Just a week ago, Obama took center stage at the U.N. General Assembly and did nothing closely resembling “rooting” for America.
The new Jay Leno Show finally premiered Monday night, and oh, how passionately many in Hollywood are rooting for him to fail.
Anyone who grew up on ‘90s pop is probably, at least for nostalgia’s sake, rooting for their comeback.
Although his efforts never seemed to pan out, viewers nevertheless were rooting for the unlikely pair.
She has been rooting for Amanpour to take the job and thought it would've been "really criminal" if she'd said no.
They followed him, and found him lying on the grave, rooting up the fresh laid sods with his muzzle.
The rooting of cuttings is an interesting task to all who are fond of flowers.
One of Bailey's hogs had sneaked out of its pen and is rooting around.
There were people about, rooting through the debris, or patrolling in groups.
Would not twenty years of oral communication and Spanish or Italian excitability suffice for the rooting of such a story?
"underground part of a plant," late Old English rot, from a Scandinavian source akin to Old Norse rot "root," figuratively "cause, origin," from Proto-Germanic *wrot (cf. Old English wyrt "root, herb, plant," Old High German wurz, German Wurz "a plant," Gothic waurts "a root," with characteristic Scandinavian loss of -w- before -r-), from PIE *wrad- (see radish (n.), and cf. wort). The usual Old English words for "root" were wyrttruma and wyrtwala.
Figurative use is from c.1200. Of teeth, hair, etc., from early 13c. Mathematical sense is from 1550s. Philological sense from 1520s. Slang meaning "penis" is recorded from 1846. In U.S. black use, "a spell effected by magical properties of roots," 1935. To take root is from 1530s. Root beer, made from the extracts of various roots, first recorded 1841, American English; root doctor is from 1821. Root cap is from 1875.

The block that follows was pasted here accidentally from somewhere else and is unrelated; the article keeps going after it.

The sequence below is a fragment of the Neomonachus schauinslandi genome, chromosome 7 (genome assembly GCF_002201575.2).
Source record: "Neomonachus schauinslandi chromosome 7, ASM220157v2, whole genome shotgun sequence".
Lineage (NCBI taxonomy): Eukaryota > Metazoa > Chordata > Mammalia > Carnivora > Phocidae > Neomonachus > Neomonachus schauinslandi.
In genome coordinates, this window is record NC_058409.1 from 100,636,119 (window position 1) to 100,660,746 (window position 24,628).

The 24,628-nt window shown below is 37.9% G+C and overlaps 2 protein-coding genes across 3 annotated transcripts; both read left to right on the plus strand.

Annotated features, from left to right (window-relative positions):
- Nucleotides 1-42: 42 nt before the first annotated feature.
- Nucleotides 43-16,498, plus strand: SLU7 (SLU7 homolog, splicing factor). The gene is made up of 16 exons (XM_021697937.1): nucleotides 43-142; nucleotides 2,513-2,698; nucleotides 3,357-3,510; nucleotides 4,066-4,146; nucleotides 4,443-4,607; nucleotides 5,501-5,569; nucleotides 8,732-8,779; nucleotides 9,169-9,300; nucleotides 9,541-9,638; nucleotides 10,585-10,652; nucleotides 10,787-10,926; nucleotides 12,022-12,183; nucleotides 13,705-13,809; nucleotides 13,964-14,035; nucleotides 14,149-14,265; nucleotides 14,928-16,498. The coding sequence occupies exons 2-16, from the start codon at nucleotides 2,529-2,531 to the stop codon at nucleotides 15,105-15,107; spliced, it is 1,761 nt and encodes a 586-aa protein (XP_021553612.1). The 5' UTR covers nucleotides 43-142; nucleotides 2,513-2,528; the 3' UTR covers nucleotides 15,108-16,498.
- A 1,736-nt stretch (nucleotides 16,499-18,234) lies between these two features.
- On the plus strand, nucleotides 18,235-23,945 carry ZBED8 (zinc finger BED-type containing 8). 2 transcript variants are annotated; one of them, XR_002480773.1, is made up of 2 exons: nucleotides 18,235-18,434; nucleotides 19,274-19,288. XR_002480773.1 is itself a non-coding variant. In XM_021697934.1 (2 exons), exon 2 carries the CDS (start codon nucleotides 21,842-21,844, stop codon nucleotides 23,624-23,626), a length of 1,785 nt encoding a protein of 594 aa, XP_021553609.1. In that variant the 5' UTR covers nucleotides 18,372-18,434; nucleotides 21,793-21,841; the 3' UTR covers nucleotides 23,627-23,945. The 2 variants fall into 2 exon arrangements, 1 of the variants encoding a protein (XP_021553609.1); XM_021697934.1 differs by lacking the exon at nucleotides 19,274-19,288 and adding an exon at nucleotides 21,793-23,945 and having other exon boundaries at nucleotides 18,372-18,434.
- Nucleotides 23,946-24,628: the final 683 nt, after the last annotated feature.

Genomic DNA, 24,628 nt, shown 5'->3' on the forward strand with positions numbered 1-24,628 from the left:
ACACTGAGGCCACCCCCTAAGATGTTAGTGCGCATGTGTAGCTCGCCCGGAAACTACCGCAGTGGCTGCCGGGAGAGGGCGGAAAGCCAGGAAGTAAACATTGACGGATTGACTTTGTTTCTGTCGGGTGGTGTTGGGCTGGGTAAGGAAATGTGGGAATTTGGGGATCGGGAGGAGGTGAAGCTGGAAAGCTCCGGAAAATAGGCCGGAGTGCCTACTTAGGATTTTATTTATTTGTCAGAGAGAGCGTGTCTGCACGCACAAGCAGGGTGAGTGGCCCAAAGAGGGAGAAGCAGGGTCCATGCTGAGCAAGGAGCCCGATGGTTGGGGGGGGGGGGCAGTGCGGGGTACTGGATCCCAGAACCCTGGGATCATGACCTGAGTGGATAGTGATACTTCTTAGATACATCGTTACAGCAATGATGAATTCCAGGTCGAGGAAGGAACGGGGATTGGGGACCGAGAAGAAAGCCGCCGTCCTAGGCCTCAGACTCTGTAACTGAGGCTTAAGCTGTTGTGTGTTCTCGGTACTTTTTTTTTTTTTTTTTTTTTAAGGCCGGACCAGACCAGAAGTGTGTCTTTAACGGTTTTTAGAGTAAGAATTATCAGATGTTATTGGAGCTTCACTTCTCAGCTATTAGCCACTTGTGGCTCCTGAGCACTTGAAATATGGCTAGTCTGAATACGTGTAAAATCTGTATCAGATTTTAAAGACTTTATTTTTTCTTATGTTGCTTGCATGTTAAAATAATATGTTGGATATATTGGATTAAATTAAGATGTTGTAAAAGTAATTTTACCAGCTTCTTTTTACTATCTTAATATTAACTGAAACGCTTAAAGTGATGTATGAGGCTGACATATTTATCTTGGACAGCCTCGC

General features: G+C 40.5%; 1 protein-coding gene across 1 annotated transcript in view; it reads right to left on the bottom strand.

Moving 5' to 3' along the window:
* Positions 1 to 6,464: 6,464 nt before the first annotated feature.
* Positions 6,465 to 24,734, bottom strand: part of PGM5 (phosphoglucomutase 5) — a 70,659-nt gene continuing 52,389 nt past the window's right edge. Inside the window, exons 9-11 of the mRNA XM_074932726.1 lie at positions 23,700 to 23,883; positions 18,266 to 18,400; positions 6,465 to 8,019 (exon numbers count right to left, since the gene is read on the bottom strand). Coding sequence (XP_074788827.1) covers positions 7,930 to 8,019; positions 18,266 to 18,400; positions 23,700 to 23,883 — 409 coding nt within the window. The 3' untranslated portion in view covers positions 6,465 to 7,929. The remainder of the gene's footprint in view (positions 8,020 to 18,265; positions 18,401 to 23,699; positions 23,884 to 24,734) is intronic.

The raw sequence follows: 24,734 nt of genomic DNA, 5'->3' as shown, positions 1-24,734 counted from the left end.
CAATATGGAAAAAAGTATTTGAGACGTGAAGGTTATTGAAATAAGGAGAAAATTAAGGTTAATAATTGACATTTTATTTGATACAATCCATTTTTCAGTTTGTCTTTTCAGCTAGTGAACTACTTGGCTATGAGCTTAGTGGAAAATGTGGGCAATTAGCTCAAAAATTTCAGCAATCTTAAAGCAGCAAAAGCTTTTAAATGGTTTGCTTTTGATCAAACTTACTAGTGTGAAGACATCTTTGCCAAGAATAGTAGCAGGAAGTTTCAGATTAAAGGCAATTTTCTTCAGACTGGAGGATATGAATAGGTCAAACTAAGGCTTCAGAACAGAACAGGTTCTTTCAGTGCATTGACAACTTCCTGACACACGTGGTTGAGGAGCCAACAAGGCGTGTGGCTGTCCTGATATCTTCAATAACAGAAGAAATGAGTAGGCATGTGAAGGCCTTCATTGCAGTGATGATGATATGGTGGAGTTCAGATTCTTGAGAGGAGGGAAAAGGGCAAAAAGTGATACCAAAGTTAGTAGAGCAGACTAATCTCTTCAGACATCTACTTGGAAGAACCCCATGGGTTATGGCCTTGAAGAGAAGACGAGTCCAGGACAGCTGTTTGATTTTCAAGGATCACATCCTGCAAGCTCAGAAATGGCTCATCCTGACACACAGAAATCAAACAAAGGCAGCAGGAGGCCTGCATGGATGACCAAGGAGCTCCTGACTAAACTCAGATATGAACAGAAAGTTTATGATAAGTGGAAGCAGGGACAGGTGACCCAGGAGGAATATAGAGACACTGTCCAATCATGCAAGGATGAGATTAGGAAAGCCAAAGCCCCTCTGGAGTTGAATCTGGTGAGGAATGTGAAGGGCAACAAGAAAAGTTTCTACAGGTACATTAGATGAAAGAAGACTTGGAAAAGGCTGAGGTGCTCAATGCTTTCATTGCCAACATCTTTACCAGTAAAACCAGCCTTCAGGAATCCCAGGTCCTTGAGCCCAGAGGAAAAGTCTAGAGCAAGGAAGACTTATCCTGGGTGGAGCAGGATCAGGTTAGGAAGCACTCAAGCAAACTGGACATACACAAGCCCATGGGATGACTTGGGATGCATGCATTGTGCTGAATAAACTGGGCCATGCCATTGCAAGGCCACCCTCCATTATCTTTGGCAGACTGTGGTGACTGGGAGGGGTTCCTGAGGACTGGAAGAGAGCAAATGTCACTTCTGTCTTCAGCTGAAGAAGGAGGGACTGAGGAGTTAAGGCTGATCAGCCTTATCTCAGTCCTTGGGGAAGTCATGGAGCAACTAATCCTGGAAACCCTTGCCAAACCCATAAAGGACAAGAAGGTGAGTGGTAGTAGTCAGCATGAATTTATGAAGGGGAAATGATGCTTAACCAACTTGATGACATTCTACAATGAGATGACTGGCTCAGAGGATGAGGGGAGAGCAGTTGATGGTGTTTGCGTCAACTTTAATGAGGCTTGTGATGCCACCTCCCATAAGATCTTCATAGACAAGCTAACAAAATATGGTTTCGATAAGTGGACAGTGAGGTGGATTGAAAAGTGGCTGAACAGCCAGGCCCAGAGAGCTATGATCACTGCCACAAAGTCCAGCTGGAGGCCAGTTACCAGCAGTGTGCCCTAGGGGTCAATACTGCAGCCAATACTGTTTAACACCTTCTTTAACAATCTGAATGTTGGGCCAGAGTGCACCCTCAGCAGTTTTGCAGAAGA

"dig with the snout," 1530s, from Middle English wroten "dig with the snout," from Old English wrotan "to root up," from Proto-Germanic *wrot- (cf. Old Norse rota, Swedish rota "to dig out, root," Middle Low German wroten, Middle Dutch wroeten, Old High German ruozian "to plow up"), from PIE root *wrod- "to root, gnaw."
Associated with the verb sense of root (n.). Extended sense of "poke about, pry" first recorded 1831. Phrase root hog or die "work or fail" first attested 1834, American English (in works of Davey Crockett, who noted it as an "old saying"). Reduplicated form rootin' tootin' "noisy, rambunctious" is recorded from 1875.
"cheer, support," 1889, American English, originally in a baseball context, probably from root (v.1) via intermediate sense of "study, work hard" (1856). Related: Rooted; rooting.
root (rōōt, rut)
The embedded part of an organ or structure, such as a hair, tooth, or nerve, serving as a base or support.
A primary source; an origin; radix.
In biology, the part of a plant that grows downward and holds the plant in place, absorbs water and minerals from the soil, and often stores food. The main root of a plant is called the primary root; others are called secondary roots. The hard tip is called the root cap, which protects the growing cells behind it. Root hairs increase the root's absorbing surface.
The part of a tooth below the gum. The root anchors the tooth to the jawbone.
[1846+; fr something that is or can be planted]
To lead a busy life professionally and socially: Monk's seesawing years, from 1935 to 1940, were spent racketing endlessly back and forth between Europe and New York, an itinerant pianist and boulevardier (1760+)
[fr early 1800s British underworld fr racket, ''noise, confusion,'' etc]
(also rot-see or rotasie or Rot-corps) The Reserve Officers Training Corps (1940s+ College students)